3. What is the governing law and jurisdiction of the Standard Contract? Can the parties submit disputes thereunder to a foreign court or arbitration?

The applicable law is Chinese law. The parties may not submit the dispute to a foreign court, but they may select a foreign arbitration institution for dispute resolution provided that it is from a contracting country of the Convention on the Recognition and Enforcement of Foreign Arbitral Awards.

4. What if the personal information laws, regulations, and policies of the place where the foreign recipient is located prevent the foreign recipient from performing the Standard Contract?

In the first instance, the parties shall ensure that they have exercised reasonable care at the time of the conclusion of the Standard Contract and that they are not aware of any policies or regulations on the protection of personal information in the country or region of the overseas recipient that would affect the overseas recipient’s performance of its obligations under the Standard Contract.

In addition, if a change in such laws, regulations and policies results in the recipient’s inability to perform the Standard Contract, the recipient shall promptly notify the transferor and the transferor shall have the right to suspend the transfer and terminate the Standard Contract.

5. Are there any additional formalities/measures imposed on either party in relation to the Standard Contract?

The Standard Contract, together with the assessment report on the impact on the protection of personal information, should be filed with the relevant cyberspace authority within ten working days of its effective date. The assessment report should focus on the legality, legitimacy, and necessity of the purpose, scope, and method of personal information processing; the scale, scope, type, and sensitivity of outbound personal information; risks; impact of foreign legislation, etc..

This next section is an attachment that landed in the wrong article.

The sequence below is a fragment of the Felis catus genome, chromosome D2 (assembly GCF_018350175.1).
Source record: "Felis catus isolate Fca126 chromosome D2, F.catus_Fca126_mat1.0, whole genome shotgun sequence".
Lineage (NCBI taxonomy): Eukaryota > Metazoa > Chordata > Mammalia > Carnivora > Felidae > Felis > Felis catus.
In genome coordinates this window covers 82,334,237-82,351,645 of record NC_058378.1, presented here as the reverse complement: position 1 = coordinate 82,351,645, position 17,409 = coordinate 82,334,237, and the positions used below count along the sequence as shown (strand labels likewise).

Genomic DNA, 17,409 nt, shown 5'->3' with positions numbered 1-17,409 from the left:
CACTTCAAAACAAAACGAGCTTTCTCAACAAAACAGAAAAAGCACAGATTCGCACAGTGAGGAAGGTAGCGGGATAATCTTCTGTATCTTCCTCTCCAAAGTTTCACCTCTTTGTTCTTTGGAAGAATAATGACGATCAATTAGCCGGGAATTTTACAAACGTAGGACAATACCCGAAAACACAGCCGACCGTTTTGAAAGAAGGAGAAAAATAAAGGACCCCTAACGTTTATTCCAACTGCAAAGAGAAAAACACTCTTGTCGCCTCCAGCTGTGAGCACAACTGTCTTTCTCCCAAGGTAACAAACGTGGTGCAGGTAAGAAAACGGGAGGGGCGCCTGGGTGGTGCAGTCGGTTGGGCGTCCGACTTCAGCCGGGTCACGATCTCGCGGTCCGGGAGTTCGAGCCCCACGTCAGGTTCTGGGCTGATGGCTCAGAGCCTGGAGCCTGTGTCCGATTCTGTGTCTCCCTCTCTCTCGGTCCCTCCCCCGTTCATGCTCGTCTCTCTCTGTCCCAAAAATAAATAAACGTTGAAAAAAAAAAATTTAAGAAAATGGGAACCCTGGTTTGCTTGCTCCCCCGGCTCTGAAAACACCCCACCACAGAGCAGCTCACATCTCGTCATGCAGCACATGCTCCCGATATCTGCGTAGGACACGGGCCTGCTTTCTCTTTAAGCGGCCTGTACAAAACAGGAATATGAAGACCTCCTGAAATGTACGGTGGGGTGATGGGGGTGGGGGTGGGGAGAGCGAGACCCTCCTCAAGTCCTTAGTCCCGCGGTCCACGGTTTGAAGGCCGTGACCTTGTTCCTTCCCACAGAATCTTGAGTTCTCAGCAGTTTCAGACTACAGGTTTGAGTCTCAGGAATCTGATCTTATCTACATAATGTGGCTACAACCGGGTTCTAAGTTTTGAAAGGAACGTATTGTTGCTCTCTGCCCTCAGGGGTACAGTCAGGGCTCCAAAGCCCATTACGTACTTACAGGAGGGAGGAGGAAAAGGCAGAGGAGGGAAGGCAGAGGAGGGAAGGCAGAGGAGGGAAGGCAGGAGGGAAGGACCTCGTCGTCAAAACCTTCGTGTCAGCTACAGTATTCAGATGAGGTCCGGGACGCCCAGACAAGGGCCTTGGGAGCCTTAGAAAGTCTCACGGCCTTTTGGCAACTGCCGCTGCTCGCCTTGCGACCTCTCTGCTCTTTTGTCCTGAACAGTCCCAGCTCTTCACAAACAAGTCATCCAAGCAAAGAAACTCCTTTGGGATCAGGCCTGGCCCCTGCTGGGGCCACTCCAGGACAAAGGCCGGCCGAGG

Moreover, the foreign recipient is subject to the supervision by the Chinese regulatory authority during an enforcement procedure related to supervising the implementation of the Standard Contract, such as responding to inquiries and inspections by the authority, complying with the measures taken or decisions made by the authority, etc.

Meanwhile, the foreign recipient should designate a contact person who is authorized to respond to and deal with inquiries or complaints concerning the processing of personal information. The contact person and contact information (office phone number or email address) should be specified in the Standard Contract.

6. Can an individual (personal information subject) directly make a request to the foreign recipient to access to, copy, correct, supplement, or delete his/her personal information, or explain the processing rules?